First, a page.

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Re-interventions after restoring teeth-Mining an insurance database.

ΤίτλοςRe-interventions after restoring teeth-Mining an insurance database.
Publication TypeJournal Article
Year of Publication2017
AuthorsRaedel, M., Hartmann A., Priess H-W., Bohm S., Samietz S., Konstantinidis I., & Walter M. H.
JournalJ Dent
Volume57
Pagination14-19
Date Published2017 Feb
ISSN1879-176X
Λέξεις κλειδιάCrowns, Dental Restoration Failure, Dental Restoration, Permanent, Dentistry, Operative, Dentition, Permanent, General Practice, Dental, Germany, Health Services Research, Humans, Inlays, Insurance, Dental, Multivariate Analysis, Public Health, Regression Analysis, Tooth, Tooth Extraction, Treatment Outcome
Abstract

OBJECTIVES: The aim of this study was to examine re-interventions after restorative treatment.METHODS: The data was collected from the digital database of a major German national health insurance company. Only permanent teeth were observed. Placing a permanent restoration other than a crown regardless of involved surfaces and material was the study intervention. The data did not allow for a differentiation between fillings and inlays that were estimated only a very small portion of the restorations. Success was defined as not undergoing any restorative re-intervention with fillings or inlays on the same tooth (primary outcome) and assessed with Kaplan-Meier survival analyses over four years. An additional analysis was conducted rating "crowning" and "extraction" of respective teeth as target events. Differences were tested with the Log-Rank-test. A multivariate Cox regression analyses was carried out.RESULTS: A total of 17,024,344 restorations placed in 4,825,408 anterior teeth and 9,973,177 posterior teeth could be traced. Focussing on the primary outcome re-intervention, the cumulative four-year success rate was 69.9% for one surface restorations, 74.8% for two surface restorations, 66.6% for three surface restorations and 61.0% for four surface and more extended restorations. These differences were significant (p<0.0001). Focussing on all three target events re-intervention, crowning and extraction, the cumulative four-year success rate was 66.1% for one surface restorations, 67.5% for two surface restorations, 63.0% for three surface restorations and 55.8% for four surface and more extended restorations. The number of restoration surfaces as well as the tooth position remained significant in the multivariate Cox regression.CONCLUSIONS: The sustainability of restorative dental treatment under the terms and conditions of the German national health insurance system shows room for improvement. From a public health perspective, special focus should be laid on primary and secondary prevention to minimize the restorative treatment need.CLINICAL SIGNIFICANCE STATEMENT: This study shows that re-interventions are observed regularly after restorative treatment. Therefore, preventive and restorative strategies should be revisited and optimised.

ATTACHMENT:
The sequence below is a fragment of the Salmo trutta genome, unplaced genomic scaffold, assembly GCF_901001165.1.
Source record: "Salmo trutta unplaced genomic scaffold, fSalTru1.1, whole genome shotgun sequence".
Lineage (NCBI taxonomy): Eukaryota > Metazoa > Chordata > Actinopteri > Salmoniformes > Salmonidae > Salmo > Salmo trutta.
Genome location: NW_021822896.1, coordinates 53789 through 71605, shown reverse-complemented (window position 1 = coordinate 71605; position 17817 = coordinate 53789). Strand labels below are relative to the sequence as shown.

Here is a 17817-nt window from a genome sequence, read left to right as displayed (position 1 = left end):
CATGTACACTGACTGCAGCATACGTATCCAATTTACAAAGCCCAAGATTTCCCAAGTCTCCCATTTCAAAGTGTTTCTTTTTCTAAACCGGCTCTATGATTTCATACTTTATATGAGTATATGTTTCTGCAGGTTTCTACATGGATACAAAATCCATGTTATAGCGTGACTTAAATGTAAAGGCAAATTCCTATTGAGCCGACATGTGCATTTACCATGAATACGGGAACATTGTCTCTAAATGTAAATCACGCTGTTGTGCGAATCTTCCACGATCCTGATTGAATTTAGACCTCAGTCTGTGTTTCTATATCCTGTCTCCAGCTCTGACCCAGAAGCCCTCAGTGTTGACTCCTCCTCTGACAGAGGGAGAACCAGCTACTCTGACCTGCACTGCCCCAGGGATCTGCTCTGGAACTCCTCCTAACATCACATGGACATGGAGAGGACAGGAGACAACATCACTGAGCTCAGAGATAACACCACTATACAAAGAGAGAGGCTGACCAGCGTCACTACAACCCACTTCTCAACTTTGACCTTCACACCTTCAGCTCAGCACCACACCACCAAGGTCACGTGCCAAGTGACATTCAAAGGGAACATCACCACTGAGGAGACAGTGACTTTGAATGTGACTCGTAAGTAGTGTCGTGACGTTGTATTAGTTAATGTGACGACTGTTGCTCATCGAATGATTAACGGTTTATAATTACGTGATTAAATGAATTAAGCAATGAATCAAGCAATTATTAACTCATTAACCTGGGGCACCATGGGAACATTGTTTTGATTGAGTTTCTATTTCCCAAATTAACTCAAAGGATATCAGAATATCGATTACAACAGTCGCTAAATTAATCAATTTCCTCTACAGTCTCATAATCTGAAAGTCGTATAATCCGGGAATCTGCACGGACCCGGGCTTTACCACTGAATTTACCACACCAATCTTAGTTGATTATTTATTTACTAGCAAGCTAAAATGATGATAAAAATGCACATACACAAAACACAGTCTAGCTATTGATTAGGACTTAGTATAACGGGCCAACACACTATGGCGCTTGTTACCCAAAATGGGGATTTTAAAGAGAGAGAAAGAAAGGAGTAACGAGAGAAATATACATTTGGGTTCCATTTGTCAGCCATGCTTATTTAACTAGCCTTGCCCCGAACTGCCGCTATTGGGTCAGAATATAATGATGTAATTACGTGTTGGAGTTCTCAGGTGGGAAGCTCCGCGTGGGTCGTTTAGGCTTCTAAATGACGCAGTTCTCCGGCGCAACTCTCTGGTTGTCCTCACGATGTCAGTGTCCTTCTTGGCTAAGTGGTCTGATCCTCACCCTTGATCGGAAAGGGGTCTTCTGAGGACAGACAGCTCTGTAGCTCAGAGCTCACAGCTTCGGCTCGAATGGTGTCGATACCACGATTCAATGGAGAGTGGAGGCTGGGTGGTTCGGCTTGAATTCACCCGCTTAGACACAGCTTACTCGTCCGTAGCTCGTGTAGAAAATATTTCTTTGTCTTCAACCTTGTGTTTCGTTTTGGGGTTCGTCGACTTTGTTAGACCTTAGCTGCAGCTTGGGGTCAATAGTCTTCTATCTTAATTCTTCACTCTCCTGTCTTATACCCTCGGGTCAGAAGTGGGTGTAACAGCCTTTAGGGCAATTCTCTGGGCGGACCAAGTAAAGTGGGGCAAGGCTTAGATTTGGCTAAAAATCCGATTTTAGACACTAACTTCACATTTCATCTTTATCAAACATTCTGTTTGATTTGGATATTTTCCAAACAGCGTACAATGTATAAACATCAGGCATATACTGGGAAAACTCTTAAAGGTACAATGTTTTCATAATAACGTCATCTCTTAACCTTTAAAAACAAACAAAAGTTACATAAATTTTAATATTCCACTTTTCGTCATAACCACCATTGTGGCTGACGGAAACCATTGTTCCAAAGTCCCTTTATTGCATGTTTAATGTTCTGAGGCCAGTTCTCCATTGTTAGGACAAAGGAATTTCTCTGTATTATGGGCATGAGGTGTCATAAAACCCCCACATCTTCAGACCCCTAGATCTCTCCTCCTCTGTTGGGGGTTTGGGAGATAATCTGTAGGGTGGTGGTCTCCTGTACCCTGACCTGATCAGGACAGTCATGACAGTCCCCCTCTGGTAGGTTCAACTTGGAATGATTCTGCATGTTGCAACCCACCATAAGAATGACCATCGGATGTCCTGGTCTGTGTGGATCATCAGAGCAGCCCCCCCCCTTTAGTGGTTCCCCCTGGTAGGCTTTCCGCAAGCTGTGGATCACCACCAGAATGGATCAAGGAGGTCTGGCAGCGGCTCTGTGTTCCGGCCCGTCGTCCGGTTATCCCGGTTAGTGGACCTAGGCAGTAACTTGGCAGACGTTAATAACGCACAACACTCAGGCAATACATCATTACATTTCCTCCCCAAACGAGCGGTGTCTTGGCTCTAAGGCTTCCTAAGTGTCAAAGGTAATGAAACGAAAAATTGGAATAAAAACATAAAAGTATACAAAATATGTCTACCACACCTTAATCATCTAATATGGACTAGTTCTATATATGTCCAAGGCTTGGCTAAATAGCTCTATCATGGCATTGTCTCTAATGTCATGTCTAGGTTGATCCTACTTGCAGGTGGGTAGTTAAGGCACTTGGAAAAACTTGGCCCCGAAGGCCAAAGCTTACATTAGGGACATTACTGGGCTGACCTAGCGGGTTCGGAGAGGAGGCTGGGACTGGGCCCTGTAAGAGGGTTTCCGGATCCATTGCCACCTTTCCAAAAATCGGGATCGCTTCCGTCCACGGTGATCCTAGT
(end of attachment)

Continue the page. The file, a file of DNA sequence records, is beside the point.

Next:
DOI10.1016/j.jdent.2016.11.011
Alternate JournalJ Dent
PubMed ID27889606

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